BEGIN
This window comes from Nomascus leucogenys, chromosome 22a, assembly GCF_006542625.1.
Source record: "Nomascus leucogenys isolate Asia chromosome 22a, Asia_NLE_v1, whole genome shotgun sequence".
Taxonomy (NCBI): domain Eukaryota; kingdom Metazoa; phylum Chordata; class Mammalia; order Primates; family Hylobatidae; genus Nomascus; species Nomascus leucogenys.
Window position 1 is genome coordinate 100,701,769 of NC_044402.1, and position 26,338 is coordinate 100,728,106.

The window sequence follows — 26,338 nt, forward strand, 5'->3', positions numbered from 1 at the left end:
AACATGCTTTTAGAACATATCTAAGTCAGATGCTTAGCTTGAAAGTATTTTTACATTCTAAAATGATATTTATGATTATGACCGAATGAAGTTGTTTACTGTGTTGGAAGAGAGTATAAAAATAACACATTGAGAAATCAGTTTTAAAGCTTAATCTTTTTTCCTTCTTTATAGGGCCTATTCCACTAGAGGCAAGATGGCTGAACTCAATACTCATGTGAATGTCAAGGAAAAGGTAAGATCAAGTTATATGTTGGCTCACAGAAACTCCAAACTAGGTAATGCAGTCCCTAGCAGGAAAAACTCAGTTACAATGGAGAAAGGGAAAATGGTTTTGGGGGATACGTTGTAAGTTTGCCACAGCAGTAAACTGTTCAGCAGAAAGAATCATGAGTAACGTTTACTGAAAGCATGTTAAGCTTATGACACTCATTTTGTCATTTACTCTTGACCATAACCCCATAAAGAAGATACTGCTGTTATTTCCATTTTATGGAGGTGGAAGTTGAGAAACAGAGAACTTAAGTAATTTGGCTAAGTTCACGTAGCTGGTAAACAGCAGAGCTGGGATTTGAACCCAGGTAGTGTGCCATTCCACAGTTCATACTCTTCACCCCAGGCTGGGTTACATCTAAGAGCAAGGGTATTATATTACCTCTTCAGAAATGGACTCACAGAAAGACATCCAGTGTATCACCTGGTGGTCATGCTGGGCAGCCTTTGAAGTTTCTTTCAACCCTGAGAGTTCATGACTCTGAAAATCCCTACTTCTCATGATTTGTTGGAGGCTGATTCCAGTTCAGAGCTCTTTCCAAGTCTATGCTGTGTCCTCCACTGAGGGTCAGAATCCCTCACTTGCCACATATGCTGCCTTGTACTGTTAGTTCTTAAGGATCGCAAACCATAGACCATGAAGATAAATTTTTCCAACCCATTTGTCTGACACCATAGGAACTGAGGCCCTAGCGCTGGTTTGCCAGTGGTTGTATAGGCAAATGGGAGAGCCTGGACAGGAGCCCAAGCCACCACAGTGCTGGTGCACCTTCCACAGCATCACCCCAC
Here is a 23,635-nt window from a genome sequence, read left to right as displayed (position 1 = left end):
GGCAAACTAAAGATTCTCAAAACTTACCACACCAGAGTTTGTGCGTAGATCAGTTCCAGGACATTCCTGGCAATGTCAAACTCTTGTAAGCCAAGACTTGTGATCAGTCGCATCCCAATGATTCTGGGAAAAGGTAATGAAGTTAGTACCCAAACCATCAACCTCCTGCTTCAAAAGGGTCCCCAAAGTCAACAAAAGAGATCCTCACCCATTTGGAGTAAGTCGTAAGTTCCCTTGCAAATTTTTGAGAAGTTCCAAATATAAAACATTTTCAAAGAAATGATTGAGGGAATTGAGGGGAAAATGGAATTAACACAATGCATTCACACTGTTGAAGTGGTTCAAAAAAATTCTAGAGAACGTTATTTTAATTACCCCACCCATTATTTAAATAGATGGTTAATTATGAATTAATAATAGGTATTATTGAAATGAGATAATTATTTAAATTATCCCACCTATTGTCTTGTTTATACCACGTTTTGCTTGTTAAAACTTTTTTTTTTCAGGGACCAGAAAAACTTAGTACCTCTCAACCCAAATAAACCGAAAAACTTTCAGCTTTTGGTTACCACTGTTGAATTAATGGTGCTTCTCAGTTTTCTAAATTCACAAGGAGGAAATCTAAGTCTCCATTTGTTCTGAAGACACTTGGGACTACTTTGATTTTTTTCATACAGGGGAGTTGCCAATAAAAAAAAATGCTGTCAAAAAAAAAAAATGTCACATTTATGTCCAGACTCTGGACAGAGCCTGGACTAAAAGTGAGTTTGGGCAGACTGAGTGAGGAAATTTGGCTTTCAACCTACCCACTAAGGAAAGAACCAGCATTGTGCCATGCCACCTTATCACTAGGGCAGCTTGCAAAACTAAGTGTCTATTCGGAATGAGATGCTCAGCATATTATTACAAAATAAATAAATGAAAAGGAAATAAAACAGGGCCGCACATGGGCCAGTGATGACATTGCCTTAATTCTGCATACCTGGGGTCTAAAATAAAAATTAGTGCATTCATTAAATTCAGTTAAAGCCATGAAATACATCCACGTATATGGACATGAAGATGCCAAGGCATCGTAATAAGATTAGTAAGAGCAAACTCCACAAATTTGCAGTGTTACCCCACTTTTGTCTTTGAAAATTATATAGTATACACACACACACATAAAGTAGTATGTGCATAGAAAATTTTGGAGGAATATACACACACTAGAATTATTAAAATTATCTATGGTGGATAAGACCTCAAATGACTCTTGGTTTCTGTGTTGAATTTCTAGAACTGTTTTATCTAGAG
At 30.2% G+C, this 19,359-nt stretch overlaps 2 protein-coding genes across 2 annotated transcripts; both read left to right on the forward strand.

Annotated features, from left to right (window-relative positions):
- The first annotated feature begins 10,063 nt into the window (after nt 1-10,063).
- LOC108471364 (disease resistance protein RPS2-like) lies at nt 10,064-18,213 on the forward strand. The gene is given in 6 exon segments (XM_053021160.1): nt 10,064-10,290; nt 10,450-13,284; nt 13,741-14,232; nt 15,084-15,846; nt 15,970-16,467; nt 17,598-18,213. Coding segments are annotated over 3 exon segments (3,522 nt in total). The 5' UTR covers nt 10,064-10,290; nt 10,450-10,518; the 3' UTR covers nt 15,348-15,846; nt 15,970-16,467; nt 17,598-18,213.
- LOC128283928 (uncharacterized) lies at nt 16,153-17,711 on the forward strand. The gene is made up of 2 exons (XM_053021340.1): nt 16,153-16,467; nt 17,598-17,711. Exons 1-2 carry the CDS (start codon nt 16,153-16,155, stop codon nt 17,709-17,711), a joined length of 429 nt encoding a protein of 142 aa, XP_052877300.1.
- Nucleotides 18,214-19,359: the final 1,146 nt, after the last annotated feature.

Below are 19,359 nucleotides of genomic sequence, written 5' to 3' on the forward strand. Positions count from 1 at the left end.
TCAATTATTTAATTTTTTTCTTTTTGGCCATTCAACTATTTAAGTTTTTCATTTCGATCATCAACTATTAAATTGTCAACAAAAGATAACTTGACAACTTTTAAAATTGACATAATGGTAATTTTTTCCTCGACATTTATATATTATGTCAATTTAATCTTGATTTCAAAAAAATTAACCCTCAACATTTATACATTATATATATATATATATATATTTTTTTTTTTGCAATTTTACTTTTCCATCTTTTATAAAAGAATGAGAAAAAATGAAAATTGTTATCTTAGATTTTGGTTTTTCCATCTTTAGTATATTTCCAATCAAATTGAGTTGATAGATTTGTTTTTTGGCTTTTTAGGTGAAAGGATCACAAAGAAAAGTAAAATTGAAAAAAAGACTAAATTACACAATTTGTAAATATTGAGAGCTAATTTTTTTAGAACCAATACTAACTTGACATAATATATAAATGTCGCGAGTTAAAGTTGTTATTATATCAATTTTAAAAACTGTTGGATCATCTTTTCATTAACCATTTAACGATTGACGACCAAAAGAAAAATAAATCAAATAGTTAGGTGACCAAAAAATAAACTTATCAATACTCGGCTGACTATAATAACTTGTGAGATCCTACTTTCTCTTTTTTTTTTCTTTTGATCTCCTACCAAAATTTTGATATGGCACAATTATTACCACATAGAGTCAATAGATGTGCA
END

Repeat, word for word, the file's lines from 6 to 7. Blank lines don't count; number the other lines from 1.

AACATGCTTTTAGAACATATCTAAGTCAGATGCTTAGCTTGAAAGTATTTTTACATTCTAAAATGATATTTATGATTATGACCGAATGAAGTTGTTTACTGTGTTGGAAGAGAGTATAAAAATAACACATTGAGAAATCAGTTTTAAAGCTTAATCTTTTTTCCTTCTTTATAGGGCCTATTCCACTAGAGGCAAGATGGCTGAACTCAATACTCATGTGAATGTCAAGGAAAAGGTAAGATCAAGTTATATGTTGGCTCACAGAAACTCCAAACTAGGTAATGCAGTCCCTAGCAGGAAAAACTCAGTTACAATGGAGAAAGGGAAAATGGTTTTGGGGGATACGTTGTAAGTTTGCCACAGCAGTAAACTGTTCAGCAGAAAGAATCATGAGTAACGTTTACTGAAAGCATGTTAAGCTTATGACACTCATTTTGTCATTTACTCTTGACCATAACCCCATAAAGAAGATACTGCTGTTATTTCCATTTTATGGAGGTGGAAGTTGAGAAACAGAGAACTTAAGTAATTTGGCTAAGTTCACGTAGCTGGTAAACAGCAGAGCTGGGATTTGAACCCAGGTAGTGTGCCATTCCACAGTTCATACTCTTCACCCCAGGCTGGGTTACATCTAAGAGCAAGGGTATTATATTACCTCTTCAGAAATGGACTCACAGAAAGACATCCAGTGTATCACCTGGTGGTCATGCTGGGCAGCCTTTGAAGTTTCTTTCAACCCTGAGAGTTCATGACTCTGAAAATCCCTACTTCTCATGATTTGTTGGAGGCTGATTCCAGTTCAGAGCTCTTTCCAAGTCTATGCTGTGTCCTCCACTGAGGGTCAGAATCCCTCACTTGCCACATATGCTGCCTTGTACTGTTAGTTCTTAAGGATCGCAAACCATAGACCATGAAGATAAATTTTTCCAACCCATTTGTCTGACACCATAGGAACTGAGGCCCTAGCGCTGGTTTGCCAGTGGTTGTATAGGCAAATGGGAGAGCCTGGACAGGAGCCCAAGCCACCACAGTGCTGGTGCACCTTCCACAGCATCACCCCAC
Here is a 23,635-nt window from a genome sequence, read left to right as displayed (position 1 = left end):